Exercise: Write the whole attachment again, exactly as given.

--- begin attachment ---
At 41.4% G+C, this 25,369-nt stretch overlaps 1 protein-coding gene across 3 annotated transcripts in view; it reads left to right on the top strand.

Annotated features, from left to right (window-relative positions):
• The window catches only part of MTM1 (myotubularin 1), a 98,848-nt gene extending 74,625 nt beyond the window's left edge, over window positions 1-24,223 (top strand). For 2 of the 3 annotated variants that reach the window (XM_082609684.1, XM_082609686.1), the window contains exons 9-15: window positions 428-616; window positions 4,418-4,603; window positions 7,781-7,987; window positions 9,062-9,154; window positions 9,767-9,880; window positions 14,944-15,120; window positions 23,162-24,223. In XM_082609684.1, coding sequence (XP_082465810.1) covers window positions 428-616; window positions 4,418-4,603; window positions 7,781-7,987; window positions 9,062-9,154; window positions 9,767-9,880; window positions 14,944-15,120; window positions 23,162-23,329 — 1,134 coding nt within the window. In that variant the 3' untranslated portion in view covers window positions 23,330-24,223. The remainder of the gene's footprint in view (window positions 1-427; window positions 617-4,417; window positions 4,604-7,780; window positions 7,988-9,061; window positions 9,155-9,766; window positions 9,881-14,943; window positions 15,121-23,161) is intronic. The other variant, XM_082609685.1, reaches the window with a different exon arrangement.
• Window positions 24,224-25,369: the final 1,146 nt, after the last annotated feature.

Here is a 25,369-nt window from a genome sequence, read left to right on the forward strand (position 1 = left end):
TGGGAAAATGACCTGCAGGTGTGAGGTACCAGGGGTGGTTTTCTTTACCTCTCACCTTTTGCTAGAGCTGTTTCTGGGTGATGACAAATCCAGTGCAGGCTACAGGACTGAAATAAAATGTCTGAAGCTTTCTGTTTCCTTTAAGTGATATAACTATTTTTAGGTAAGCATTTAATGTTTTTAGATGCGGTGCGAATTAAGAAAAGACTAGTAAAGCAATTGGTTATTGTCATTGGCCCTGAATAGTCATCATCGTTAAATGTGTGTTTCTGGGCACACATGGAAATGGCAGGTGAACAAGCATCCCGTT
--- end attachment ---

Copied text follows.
At 41.4% G+C, this 25,369-nt stretch overlaps 1 protein-coding gene across 3 annotated transcripts in view; it reads left to right on the top strand.

Annotated features, from left to right (window-relative positions):
• The window catches only part of MTM1 (myotubularin 1), a 98,848-nt gene extending 74,625 nt beyond the window's left edge, over window positions 1-24,223 (top strand). For 2 of the 3 annotated variants that reach the window (XM_082609684.1, XM_082609686.1), the window contains exons 9-15: window positions 428-616; window positions 4,418-4,603; window positions 7,781-7,987; window positions 9,062-9,154; window positions 9,767-9,880; window positions 14,944-15,120; window positions 23,162-24,223. In XM_082609684.1, coding sequence (XP_082465810.1) covers window positions 428-616; window positions 4,418-4,603; window positions 7,781-7,987; window positions 9,062-9,154; window positions 9,767-9,880; window positions 14,944-15,120; window positions 23,162-23,329 — 1,134 coding nt within the window. In that variant the 3' untranslated portion in view covers window positions 23,330-24,223. The remainder of the gene's footprint in view (window positions 1-427; window positions 617-4,417; window positions 4,604-7,780; window positions 7,988-9,061; window positions 9,155-9,766; window positions 9,881-14,943; window positions 15,121-23,161) is intronic. The other variant, XM_082609685.1, reaches the window with a different exon arrangement.
• Window positions 24,224-25,369: the final 1,146 nt, after the last annotated feature.

Here is a 25,369-nt window from a genome sequence, read left to right on the forward strand (position 1 = left end):
TGGGAAAATGACCTGCAGGTGTGAGGTACCAGGGGTGGTTTTCTTTACCTCTCACCTTTTGCTAGAGCTGTTTCTGGGTGATGACAAATCCAGTGCAGGCTACAGGACTGAAATAAAATGTCTGAAGCTTTCTGTTTCCTTTAAGTGATATAACTATTTTTAGGTAAGCATTTAATGTTTTTAGATGCGGTGCGAATTAAGAAAAGACTAGTAAAGCAATTGGTTATTGTCATTGGCCCTGAATAGTCATCATCGTTAAATGTGTGTTTCTGGGCACACATGGAAATGGCAGGTGAACAAGCATCCCGTT